U.S. Senate Candidate Profile: Mark Neumann


Frequent G-O-P candidate Mark Neumann hopes to come from behind in the polls and win the Republican Senate nomination next Tuesday.

In the mid 1990’s, Mark Neumann kept at it and on his third try, won a house seat in southeastern Wisconsin. But Neumann angered some GOP leaders and got tired of the lack of clout in the lower chamber. So by 1998, he took on incumbent Democratic Senator Russ Feingold. It was a contentious race, memorable for a televised debate where Neumann questioned whether a young female audience member who quizzed him about a campaign contribution was a plant from the democrats. He later apologized to the woman.

Neumann lost the senate race and then devoted the next decade or so to his businesses, including starting a Milwaukee voucher school and building homes. Two years ago, he again got the political itch and opposed Scott Walker in what at times was a heated Republican primary for governor. Neumann even campaigned outside Walker’s county executive office in Milwaukee to highlight that county spending went up under Walker.

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“I am the fiscal conservative in this race. I support smaller government…less spending,” Neumann said at the time.

After losing to walker, Neumann returned to the world of business. but now he’s running for senate again with much of his campaign focused on a promise to reduce the federal deficit and cut pork-barrel spending. A few months ago, Neumann criticized pork by bringing a pig named “Mister Favors” to the Milwaukee Press Club.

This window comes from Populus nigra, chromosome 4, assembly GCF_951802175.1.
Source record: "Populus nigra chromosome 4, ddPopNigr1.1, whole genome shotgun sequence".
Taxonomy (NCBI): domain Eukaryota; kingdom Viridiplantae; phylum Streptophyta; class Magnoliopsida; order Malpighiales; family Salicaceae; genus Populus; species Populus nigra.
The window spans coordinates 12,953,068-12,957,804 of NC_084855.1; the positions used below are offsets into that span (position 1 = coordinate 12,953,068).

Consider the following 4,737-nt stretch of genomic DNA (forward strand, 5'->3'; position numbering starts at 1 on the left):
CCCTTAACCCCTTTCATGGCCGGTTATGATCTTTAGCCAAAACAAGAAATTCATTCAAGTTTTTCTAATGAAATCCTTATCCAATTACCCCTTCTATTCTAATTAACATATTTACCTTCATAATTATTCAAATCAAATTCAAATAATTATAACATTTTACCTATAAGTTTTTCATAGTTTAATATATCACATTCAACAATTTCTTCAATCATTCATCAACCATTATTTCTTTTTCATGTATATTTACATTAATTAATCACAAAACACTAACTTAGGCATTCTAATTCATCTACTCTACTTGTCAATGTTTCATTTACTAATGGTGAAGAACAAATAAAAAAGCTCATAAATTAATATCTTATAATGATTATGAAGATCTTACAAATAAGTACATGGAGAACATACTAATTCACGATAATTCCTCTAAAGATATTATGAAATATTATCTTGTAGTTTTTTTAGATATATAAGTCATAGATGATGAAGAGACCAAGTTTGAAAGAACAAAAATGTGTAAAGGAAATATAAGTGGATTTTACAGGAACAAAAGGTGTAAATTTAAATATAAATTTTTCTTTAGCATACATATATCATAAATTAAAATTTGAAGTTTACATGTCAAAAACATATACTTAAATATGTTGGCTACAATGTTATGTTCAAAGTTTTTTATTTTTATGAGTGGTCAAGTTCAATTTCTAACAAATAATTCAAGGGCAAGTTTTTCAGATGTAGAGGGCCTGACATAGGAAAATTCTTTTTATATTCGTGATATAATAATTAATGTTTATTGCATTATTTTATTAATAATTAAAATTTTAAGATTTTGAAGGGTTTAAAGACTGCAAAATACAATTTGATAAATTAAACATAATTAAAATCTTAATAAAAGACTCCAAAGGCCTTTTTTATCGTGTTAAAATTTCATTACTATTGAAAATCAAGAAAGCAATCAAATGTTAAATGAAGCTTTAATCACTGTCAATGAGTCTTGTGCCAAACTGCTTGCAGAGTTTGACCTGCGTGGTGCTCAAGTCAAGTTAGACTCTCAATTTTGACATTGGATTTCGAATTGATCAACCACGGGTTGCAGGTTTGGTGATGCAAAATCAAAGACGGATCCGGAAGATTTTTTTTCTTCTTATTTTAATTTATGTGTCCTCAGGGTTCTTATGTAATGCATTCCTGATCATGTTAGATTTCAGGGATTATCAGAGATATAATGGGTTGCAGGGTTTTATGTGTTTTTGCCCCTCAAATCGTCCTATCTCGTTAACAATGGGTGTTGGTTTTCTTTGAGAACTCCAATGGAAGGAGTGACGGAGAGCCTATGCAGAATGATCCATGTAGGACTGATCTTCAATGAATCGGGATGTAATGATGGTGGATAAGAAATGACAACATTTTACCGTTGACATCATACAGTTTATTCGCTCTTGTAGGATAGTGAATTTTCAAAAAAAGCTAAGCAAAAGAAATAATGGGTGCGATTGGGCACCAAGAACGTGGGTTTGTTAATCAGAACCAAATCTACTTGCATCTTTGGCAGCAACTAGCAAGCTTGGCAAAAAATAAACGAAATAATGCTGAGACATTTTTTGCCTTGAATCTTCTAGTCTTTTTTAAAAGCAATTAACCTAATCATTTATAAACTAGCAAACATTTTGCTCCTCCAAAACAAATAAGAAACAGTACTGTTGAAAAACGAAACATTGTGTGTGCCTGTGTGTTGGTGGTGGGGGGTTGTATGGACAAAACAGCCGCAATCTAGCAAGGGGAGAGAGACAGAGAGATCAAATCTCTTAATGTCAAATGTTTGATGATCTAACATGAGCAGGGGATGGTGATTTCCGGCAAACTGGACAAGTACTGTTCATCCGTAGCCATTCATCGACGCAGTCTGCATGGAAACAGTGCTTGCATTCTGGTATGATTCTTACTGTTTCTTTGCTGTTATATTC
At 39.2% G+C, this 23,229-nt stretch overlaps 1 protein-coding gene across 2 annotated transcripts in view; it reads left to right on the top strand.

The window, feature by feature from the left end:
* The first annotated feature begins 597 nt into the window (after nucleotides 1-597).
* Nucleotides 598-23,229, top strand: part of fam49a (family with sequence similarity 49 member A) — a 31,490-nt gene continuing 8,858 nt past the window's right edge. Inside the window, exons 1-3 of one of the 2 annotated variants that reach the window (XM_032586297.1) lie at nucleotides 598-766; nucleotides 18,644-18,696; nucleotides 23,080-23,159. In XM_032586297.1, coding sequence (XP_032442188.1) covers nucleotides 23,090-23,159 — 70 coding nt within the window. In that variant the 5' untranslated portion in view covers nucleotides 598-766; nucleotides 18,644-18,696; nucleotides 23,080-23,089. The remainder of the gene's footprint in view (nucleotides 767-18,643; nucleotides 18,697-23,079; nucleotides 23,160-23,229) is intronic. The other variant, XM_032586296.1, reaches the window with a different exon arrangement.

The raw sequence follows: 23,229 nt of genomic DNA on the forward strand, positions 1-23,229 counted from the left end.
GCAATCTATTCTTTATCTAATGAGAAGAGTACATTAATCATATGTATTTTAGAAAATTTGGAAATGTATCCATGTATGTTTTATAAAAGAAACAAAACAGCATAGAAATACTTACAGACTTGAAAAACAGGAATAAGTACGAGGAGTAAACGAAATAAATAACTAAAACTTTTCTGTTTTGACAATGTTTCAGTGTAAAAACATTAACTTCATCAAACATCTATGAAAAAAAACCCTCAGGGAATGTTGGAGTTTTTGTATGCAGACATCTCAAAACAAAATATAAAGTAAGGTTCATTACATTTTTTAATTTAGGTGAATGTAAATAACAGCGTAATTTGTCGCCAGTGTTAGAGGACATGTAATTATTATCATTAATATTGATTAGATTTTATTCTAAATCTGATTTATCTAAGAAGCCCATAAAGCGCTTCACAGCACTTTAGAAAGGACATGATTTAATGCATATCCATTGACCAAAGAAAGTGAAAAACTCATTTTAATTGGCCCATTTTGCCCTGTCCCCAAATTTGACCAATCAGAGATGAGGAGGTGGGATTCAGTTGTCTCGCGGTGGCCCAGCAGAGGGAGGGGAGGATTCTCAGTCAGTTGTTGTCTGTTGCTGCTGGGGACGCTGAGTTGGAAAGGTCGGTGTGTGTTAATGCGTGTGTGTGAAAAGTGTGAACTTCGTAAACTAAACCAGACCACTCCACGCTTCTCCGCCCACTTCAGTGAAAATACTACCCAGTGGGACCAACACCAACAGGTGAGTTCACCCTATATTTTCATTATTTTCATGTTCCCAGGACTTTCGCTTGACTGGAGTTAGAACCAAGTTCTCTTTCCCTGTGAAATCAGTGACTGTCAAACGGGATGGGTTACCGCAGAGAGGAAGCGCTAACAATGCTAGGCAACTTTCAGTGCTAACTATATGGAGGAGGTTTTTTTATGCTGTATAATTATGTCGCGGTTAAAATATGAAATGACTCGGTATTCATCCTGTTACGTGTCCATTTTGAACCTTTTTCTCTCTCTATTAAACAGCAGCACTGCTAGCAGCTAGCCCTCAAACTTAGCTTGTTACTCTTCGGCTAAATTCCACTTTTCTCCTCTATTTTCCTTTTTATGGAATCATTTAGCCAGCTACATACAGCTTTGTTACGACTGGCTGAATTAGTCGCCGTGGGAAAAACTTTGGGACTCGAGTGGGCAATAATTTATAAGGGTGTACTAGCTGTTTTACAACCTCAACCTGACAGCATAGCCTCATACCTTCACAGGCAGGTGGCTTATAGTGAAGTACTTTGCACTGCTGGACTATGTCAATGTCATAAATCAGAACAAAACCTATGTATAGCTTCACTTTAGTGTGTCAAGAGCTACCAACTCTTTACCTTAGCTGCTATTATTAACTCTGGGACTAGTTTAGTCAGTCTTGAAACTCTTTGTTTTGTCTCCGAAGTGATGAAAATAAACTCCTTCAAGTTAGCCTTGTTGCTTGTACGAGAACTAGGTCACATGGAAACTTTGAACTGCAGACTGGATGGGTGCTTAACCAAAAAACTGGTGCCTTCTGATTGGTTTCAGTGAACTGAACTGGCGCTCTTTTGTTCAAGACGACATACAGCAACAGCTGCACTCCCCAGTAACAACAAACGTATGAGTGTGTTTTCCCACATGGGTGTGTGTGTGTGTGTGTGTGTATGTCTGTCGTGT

At a more traditional agricultural venue, the Ozaukee County Fair, Neumann last week talked with voters about cutting the federal budget.

Neumann supporter Deb O’keefe appeared thrilled to meet the candidate. She says Neumann understands that government needs to be run more like a business, and is a true conservative.

But, a man who spoke with Neumann, Gavin McNeil, says he may not be able to bring himself to vote for the wealthy business executive because of the 2010 governor’s primary.

There are plenty of undecided folks in the GOP senate race, perhaps as much as 20-percent of Republican voters. Voter Greg Moral says he’ll make up his mind after reading more about the contest while trying to ignore television advertising.

Plenty of pro-Neumann ads have been on the airwaves, from ones paid for by the candidate to many funded by the national conservative group, Club for Growth. A busload of Tea Party members also campaigned for Neumann in Wisconsin this week, in hopes his current political bid will be his most successful.

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